Watch the moment speeding 'lunatic' led police on a high-speed chase through Harrogate on stolen Kawasaki motorbike

A high-flying businessman led police on a cat-and-mouse road chase in which he shot through red lights and bombed through built-up areas at more than twice the speed limit on an uninsured Kawasaki motorbike.

Friday, 25th September 2020, 3:32 pm
Updated Friday, 25th September 2020, 4:05 pm

Craig Hindson, 34, rode like a “lunatic” as he clocked up speeds of more than 80mph through Harrogate and Knaresborough and put at least one cyclist in mortal danger, York Crown Court heard.

During the death-defying chase, the father-of-two taunted the pursuing officer by slowing down and “waving with his hand, indicating to pull over” – only to drop down the gears and speed off again, said prosecutor Dan Cordey.

This screen grab from the North Yorkshire Police dashcam footage shows Hindson speeding away from officers along the A59 towards the A1(M).

At one stage, Hindson appeared to give himself up after pulling into a layby and stopping the bike. Police pulled in and an officer got out – only for Hindson to speed off again.

The chase began on the A59 at the junction of York Road and Wetherby Road where Hindson began revving his engine aggressively in a line of traffic waiting at temporary traffic lights at roadworks, drawing stares from people waiting at a bus stop.

Suddenly, Hindson “accelerated sharply, straight through a red light at high speed towards the Goldsborough roundabout”, added Mr Cordey.

Craig Hindson, 34, rode like a “lunatic” as he clocked up speeds of more than 80mph through Harrogate and Knaresborough. Picture: North Yorkshire Police

Among the queue of traffic was a marked police car which gave chase but despite the wailing of sirens and flashing blue lights, Hindson sped up to “at least” 80mph on a 30mph stretch of road.

He shot through another set of lights, hotly pursued by police, just as two cyclists - a man and a woman - were crossing the junction.

The female cyclist had to stop in her tracks to avoid a potential collision. The scenes were witnessed by startled pedestrians walking along the pavement.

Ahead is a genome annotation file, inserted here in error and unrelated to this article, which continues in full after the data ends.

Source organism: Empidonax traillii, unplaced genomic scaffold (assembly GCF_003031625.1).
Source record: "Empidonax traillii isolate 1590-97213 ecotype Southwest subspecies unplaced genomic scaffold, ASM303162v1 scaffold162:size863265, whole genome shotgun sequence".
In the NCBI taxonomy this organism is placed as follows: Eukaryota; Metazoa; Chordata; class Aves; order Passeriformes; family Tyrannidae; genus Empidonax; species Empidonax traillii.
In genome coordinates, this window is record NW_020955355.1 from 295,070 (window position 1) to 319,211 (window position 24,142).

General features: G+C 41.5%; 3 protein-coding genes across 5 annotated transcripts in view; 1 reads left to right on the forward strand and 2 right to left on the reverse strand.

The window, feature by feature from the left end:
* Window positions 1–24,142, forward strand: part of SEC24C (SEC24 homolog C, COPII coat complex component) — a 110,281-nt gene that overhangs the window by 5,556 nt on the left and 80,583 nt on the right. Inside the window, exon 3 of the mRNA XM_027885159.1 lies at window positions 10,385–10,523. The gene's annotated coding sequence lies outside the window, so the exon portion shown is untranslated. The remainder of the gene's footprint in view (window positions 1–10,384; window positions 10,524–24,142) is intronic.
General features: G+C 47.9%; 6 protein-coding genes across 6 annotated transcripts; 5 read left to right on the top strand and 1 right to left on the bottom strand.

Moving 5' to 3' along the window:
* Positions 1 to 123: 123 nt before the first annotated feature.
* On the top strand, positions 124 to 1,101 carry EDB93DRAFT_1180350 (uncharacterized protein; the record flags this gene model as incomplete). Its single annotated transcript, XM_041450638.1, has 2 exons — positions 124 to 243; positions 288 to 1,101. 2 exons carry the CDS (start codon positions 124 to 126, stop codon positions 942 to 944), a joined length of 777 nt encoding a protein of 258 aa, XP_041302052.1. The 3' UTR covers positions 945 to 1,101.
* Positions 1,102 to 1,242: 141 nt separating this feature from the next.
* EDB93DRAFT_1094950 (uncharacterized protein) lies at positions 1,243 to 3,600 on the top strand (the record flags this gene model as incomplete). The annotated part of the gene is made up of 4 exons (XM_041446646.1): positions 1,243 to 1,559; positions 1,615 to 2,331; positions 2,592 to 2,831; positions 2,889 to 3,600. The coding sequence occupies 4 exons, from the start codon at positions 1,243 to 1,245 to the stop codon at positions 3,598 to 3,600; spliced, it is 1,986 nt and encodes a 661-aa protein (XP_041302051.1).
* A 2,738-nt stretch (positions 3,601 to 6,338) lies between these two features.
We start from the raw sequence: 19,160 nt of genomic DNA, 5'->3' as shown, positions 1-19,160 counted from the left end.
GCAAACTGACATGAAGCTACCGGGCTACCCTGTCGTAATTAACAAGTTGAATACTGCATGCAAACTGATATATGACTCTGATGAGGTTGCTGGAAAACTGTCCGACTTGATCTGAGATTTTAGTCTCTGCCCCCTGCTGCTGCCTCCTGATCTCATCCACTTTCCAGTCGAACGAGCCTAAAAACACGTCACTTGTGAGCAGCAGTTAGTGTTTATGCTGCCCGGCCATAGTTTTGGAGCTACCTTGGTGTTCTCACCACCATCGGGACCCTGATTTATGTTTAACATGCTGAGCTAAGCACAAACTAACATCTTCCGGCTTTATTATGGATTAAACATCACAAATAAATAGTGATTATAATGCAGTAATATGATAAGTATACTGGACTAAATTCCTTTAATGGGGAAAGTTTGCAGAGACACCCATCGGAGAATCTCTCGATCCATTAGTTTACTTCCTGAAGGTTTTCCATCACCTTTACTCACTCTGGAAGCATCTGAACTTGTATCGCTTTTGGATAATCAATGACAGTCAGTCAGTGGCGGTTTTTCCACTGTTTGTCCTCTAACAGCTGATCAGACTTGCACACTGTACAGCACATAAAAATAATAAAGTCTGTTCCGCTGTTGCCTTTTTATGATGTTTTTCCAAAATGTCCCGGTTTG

Hindson, wearing shorts, kept looking over his shoulder at the police car as he attempted to speed away.

“At times, he would slow down (and) wave with his hand, indicating to pull over, (then) drop gear before accelerating quickly away,” said Mr Cordey.

A short time later, Hindson appeared to give himself up when he pulled into a layby and came to a stop. The police car pulled up beside him, an officer got out and walked up to Hindson.

“He shouted at (Hindson) to remove his helmet and switch the machine off,” added Mr Cordey.

“The defendant nodded, but then very quickly accelerated away…onto the A59, towards the A1.”

The police vehicle managed to prevent Hindson pulling onto the A1 and instead the Kawasaki was forced into a dead-end, where it came to a halt. Hindson was duly arrested.

The officer found false registration plates on the Kawasaki, which Hindson said he had obtained from a “local lad”. The exact provenance of the motorbike remains unclear.

Hindson, of Princess Close, Ripon, was charged with dangerous driving, handling a stolen Kawasaki ZX and using a vehicle without insurance or a licence.

The tweed-jacketed businessman appeared in court on Tuesday when he admitted all three driving matters but denied handling stolen goods. His pleas were accepted by the prosecution and the handling charge was allowed to lie on file.

Defence barrister Holly Clegg said Hindson’s actions were “foolish”, albeit out of character.

He had been going through a “difficult time” after being kicked out of the family home and separating from his partner.

She said Hindson had been offered a go on the bike by a “lad he had seen around the local area” and “foolishly” the businessman took up the offer because he thought the motorbike was “cool”.

Hindson ran a successful groundworks and Tarmacking company which employed eight people. References from business contacts described him as a hard-working, “reputable businessman” who was a devoted father and “very honourable individual”.

Hindson, wearing a crisp blue shirt and gold-coloured tie, had previous convictions including one for causing grievous bodily harm in 2011, when he received a suspended prison sentence.

Judge Sean Morris told him he had ridden “like a lunatic” and could easily have killed someone, particularly the female cyclist who was in danger of being struck by the police car due to Hindson’s actions. This was no fault of the pursuing officer.

Hindson was jailed for six months and given a 15-month driving ban.

Sergeant Julian Pearson of North Yorkshire Police’s Road Policing Group condemned Hindson’s dangerous driving, he said: “Hindson showed no regard whatsoever for other people’s safety. Such dangerous riding won’t be tolerated in North Yorkshire and I hope he uses the time in the prison to reflect on his actions, the danger he put other road users in and the potential fatal consequences of riding at such speeds.”